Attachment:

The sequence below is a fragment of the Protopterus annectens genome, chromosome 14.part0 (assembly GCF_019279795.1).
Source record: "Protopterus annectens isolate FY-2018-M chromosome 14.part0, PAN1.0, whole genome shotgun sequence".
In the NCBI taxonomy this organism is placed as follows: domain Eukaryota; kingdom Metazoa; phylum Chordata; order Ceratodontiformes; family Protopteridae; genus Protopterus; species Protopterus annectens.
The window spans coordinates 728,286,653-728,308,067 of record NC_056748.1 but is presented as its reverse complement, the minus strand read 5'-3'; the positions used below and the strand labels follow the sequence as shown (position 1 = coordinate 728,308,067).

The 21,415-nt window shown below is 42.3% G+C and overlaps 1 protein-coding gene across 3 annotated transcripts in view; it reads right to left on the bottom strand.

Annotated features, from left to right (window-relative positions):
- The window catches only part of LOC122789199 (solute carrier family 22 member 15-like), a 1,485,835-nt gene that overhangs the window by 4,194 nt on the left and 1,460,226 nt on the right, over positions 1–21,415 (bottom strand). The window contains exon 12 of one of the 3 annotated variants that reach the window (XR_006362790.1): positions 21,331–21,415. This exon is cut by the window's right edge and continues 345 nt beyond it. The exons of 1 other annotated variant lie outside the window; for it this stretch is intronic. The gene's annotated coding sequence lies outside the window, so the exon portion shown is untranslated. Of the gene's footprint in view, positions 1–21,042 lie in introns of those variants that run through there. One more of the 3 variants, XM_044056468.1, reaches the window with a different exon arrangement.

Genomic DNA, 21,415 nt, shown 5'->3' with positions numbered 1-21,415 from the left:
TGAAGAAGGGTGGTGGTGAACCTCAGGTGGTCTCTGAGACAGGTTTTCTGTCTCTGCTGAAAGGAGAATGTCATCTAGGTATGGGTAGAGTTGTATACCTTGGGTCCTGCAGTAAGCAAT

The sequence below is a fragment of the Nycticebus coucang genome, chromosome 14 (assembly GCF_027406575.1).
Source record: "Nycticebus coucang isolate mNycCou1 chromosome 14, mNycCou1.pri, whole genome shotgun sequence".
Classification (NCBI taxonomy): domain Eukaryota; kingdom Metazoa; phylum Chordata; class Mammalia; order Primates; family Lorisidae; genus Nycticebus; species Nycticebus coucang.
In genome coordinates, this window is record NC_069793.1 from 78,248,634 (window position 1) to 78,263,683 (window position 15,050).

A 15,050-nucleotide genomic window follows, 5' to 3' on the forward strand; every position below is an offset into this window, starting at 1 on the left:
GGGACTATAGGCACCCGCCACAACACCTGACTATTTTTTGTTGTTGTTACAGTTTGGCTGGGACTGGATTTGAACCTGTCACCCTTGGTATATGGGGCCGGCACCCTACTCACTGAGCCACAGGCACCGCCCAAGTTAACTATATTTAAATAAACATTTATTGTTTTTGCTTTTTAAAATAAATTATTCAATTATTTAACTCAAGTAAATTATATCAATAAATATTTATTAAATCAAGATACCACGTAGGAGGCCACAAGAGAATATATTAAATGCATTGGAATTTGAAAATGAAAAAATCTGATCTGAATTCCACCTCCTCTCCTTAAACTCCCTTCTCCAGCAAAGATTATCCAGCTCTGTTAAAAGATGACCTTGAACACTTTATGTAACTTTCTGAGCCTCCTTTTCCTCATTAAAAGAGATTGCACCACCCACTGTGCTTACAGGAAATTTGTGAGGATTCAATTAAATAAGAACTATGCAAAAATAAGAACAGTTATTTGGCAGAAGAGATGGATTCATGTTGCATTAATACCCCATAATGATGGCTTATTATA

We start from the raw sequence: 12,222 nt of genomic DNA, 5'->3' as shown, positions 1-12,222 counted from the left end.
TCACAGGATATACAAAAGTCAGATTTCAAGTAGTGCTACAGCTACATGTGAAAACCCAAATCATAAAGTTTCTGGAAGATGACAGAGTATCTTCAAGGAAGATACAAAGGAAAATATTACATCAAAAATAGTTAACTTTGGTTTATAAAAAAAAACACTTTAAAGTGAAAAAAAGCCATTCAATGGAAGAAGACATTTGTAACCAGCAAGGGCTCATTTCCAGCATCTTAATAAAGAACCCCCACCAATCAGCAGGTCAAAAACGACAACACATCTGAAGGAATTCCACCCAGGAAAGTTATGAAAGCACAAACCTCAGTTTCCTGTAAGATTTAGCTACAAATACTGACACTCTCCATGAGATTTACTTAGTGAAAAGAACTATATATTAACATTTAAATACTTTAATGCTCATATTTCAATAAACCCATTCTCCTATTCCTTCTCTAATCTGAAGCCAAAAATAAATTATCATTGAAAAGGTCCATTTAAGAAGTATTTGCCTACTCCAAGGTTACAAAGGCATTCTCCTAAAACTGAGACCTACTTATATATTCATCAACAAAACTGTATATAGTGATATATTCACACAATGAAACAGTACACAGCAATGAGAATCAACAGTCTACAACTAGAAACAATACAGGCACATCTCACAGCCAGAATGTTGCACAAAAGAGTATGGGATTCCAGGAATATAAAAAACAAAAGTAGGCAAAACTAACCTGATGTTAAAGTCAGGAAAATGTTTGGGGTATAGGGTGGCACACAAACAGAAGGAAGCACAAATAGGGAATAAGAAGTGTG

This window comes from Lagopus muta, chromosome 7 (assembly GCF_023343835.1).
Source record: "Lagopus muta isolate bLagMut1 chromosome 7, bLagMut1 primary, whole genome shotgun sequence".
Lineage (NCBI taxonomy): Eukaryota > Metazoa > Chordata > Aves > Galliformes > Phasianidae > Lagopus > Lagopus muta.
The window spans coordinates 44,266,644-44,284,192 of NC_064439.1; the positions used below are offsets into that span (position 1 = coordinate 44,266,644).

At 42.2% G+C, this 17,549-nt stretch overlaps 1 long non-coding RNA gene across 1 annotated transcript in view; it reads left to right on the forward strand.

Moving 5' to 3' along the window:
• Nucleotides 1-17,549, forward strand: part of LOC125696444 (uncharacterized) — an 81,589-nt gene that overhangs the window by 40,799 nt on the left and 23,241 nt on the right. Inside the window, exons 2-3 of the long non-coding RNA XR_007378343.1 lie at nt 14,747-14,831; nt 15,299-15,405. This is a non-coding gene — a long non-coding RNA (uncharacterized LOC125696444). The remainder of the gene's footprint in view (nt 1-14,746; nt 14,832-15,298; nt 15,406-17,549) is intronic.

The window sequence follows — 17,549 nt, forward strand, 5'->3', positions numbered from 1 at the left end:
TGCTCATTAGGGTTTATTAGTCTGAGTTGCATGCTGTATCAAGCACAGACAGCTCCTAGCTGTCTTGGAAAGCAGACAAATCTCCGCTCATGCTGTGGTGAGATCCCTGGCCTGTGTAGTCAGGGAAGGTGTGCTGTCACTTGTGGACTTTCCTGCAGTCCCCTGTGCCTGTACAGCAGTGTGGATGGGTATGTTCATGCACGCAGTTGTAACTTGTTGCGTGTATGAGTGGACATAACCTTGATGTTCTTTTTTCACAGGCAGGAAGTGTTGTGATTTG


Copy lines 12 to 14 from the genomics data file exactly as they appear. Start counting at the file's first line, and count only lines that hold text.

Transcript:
Classification (NCBI taxonomy): domain Eukaryota; kingdom Metazoa; phylum Chordata; class Mammalia; order Primates; family Lorisidae; genus Nycticebus; species Nycticebus coucang.
In genome coordinates, this window is record NC_069793.1 from 78,248,634 (window position 1) to 78,263,683 (window position 15,050).

A 15,050-nucleotide genomic window follows, 5' to 3' on the forward strand; every position below is an offset into this window, starting at 1 on the left: